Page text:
Rebels between Brega and Ras Lanuf
A rebel fighter gestures as he sits on a truck with an anti-aircraft gun during an air strike at a rebel fighters checkpoint in Al Ugaila area along a road between towns of Brega and Ras Lanuf, March 12, 2011. REUTERS

Libyan moved west on Sunday, seizing back a pair of eastern coastal cities which include much of the nation's oil refining and exporting facilities on Sunday.

The moves come more than a week after an international coalition of countries actively implementing a United Nations resolution calling for forces led by Libyan leader Muammar Gaddafi to cease fire against civilians, and which also authorized the use of military force to establish a no-fly zone, and order attacks against Gaddafi-backed forces.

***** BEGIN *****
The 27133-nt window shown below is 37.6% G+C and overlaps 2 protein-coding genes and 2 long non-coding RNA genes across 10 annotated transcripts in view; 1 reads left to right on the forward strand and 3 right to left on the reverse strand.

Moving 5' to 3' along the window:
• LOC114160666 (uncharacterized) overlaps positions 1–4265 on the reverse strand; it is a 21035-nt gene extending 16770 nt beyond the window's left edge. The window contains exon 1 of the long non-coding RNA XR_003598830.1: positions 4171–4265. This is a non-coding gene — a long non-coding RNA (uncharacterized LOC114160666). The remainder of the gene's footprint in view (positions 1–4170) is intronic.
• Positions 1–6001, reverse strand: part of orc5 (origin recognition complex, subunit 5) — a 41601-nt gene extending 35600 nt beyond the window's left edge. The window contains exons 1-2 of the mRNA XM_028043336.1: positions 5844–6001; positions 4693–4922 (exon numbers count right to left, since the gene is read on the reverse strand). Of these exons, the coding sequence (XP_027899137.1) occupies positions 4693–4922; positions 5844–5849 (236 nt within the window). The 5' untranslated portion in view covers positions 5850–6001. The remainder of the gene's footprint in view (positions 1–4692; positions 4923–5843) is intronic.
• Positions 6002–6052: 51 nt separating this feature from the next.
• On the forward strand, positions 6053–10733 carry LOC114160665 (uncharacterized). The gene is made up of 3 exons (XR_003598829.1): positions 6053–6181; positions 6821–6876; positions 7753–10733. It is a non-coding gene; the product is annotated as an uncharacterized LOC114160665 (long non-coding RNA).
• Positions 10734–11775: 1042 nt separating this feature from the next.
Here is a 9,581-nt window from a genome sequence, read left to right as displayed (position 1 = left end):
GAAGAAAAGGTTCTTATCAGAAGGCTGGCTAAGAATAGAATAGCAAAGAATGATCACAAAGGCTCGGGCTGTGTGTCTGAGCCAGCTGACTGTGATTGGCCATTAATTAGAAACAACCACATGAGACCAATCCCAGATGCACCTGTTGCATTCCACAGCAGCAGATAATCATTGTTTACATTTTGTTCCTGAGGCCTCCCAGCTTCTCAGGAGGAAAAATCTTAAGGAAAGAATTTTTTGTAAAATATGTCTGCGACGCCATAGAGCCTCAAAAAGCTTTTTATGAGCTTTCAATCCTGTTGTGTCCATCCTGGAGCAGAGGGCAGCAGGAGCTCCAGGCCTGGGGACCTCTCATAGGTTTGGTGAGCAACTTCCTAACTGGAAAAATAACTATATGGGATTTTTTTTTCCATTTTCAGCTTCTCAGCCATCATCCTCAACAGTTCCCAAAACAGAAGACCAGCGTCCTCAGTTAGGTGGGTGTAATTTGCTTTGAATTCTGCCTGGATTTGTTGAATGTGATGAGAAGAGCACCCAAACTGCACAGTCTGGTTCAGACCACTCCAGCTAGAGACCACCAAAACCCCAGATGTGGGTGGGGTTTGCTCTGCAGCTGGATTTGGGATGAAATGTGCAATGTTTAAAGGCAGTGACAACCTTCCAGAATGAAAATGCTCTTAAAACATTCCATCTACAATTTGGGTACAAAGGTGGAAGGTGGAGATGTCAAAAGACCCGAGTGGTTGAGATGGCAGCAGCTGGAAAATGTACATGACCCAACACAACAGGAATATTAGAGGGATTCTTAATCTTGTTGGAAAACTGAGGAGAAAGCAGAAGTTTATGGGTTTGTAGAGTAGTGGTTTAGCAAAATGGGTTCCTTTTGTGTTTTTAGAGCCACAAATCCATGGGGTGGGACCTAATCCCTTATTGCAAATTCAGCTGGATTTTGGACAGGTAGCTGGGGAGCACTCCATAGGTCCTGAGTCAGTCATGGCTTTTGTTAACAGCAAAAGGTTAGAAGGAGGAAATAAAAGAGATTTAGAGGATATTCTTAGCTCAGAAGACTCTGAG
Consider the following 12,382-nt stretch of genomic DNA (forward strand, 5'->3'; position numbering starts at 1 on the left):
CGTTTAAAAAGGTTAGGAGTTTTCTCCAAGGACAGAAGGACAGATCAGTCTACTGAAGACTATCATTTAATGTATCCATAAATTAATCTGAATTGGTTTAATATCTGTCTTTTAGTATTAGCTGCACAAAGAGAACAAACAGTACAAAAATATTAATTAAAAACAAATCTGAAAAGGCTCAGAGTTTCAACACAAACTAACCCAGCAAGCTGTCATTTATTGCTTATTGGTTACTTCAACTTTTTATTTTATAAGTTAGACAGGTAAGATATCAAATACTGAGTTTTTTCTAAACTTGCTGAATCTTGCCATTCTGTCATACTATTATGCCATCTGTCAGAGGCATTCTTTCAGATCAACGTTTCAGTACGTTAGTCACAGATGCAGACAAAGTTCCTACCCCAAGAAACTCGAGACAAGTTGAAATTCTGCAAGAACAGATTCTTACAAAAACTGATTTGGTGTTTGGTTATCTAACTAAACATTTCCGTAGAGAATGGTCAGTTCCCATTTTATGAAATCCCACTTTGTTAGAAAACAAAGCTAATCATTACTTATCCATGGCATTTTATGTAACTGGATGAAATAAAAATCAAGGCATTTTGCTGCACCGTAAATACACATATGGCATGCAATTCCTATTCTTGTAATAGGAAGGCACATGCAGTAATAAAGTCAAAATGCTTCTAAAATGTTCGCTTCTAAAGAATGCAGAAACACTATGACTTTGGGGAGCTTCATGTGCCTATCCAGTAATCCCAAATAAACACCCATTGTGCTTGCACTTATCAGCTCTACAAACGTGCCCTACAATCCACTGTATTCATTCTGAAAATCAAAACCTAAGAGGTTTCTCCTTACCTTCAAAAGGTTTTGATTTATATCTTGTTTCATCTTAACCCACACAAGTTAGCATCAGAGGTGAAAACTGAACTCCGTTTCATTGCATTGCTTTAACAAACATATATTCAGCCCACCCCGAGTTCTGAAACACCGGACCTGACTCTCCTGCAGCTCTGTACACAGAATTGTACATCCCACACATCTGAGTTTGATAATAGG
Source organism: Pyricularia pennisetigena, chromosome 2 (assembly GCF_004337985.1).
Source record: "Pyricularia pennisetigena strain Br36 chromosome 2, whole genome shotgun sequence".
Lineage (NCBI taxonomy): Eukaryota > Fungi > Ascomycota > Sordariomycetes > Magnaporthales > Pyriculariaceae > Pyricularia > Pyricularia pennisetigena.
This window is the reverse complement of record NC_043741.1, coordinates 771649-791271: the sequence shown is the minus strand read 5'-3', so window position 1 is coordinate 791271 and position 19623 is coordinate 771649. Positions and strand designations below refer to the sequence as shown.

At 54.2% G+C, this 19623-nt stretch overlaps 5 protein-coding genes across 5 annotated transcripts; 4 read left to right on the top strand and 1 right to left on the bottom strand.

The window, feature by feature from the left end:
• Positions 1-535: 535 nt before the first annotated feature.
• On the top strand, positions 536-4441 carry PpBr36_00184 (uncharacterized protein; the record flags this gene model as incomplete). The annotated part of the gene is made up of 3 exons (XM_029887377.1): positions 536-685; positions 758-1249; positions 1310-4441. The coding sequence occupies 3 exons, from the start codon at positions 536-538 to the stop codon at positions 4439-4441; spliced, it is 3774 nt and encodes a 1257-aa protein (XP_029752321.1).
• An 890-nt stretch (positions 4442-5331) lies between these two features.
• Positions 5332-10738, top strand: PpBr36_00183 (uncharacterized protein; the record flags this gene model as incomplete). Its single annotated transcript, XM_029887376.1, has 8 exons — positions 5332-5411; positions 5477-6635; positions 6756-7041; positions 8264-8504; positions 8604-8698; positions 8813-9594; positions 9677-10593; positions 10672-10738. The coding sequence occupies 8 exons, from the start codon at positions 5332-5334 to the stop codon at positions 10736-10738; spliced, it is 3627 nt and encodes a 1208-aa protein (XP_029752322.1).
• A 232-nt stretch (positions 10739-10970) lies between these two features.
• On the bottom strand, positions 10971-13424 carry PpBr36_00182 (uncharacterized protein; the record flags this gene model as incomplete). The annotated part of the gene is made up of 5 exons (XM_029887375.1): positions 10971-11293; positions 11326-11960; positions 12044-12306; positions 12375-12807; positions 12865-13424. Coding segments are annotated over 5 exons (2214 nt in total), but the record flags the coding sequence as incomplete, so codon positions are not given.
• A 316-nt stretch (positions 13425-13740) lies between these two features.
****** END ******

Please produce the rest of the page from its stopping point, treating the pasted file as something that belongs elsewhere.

First to fall was Brega, which includes a large oil exporting terminal. Also falling was Ras Lanuf, which includes a large oil refining complex.

A Libyan rebel volunteer told the Associated Press that there was no resistance from Gaddafi's forces, that the moves westward could not have happened without the help of NATO, and that rebels had already reached Ras Lanuf.

CNN reported a crew had seen damaged vehicles outside of Ras Lanuf, although the town itself appeared to have avoided major destruction. Some homes appeared burned and others had large holes, although the report said that appeared to be from fighting when Gaddafi's forces first pushed rebels out.